11 November 2012

Data Citation: Stories from the Trenches


A panel session at last week's eResearch Australasia conference provided an overview of where data citation is at currently within Australian institutions and where things will be heading in the next 6-12 months.

Cynthia Love, Director, Public Sector Data and National Collections at the Australian National Data Service, kicked off the session by highlighting why data citation was worthy of our attention (verifiability, visibility and rewards). Cynthia emphasised the growing number of high profile institutions world-wide that have become members of the DataCite consortium.

As a DataCite member, ANDS is well-placed to ensure that developments in Australia are aligned with global initiatives, and is working closely with a number of organisations that have an interest in data citation, including the Australian Antarctic Division and CSIRO.

Dave Connell, the Scientific Data Coordinator of the AAD's Data Centre noted that data citation activities at AAD were very much user-driven. Dave said that researchers are asking for data to be made more citable (preferably with a DOI) for a range of reasons: journals are asking for publication details on acceptance of papers; scientists have a need to reference their own data (which in the case of Antarctic data is expensive to collect and irreplaceable); and increasingly, they see the benefit of having data re-used by other scientists. Dave was encouraged by the international and national support coming from DataCite and ANDS.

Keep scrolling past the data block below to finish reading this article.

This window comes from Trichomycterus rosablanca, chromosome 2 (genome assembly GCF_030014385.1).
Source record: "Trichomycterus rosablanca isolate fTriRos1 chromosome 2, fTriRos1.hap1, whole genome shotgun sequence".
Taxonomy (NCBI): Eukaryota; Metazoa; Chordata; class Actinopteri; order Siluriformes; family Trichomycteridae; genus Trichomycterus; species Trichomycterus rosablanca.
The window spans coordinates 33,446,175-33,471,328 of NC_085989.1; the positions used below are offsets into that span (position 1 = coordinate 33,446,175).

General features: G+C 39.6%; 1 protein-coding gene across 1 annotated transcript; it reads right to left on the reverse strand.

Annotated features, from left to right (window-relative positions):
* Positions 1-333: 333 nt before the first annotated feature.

Ann Stevenson is an Information Specialist in CSIRO's Data Access Portal team. As CSIRO have been minting DOIs for datasets and talking to researchers about citation for some time, Ann was able to give some timely practical advice about embedding data citation within a large research organisation. Of particular interest to me was the extent to which CSIRO have clarified a number of policy issues, such as when a DOI will be minted and how to maintain DOIs over time as collections are updated and superseded. They have also done great work on outreach, with strategies including phone calls to authors with recently approved but yet-to-be-published papers, tapping into professional writing sessions held within CSIRO, and distributing a leaflet to staff.

Karen Visser, Program Leader for Skills, Resources & Policy wrapped up the session with an overview of ANDS's work in this area. ANDS hopes to make data citation metrics easier by working with Thomson Reuters to ensure Australian content is included in the Data Citation Index; they will also work with Elsevier on similar developments in the Scopus citation product suite as opportunity arises. ANDS hope to increase impact by enabling Research Data Australia records to be shared via social media, and they are continuing to provide advice and to facilitate webinars, events and discussions.

Overall I found the session very useful and will look forward to replaying it when the recording is available. In the meantime, slideshows are available on the eResearch Australia website.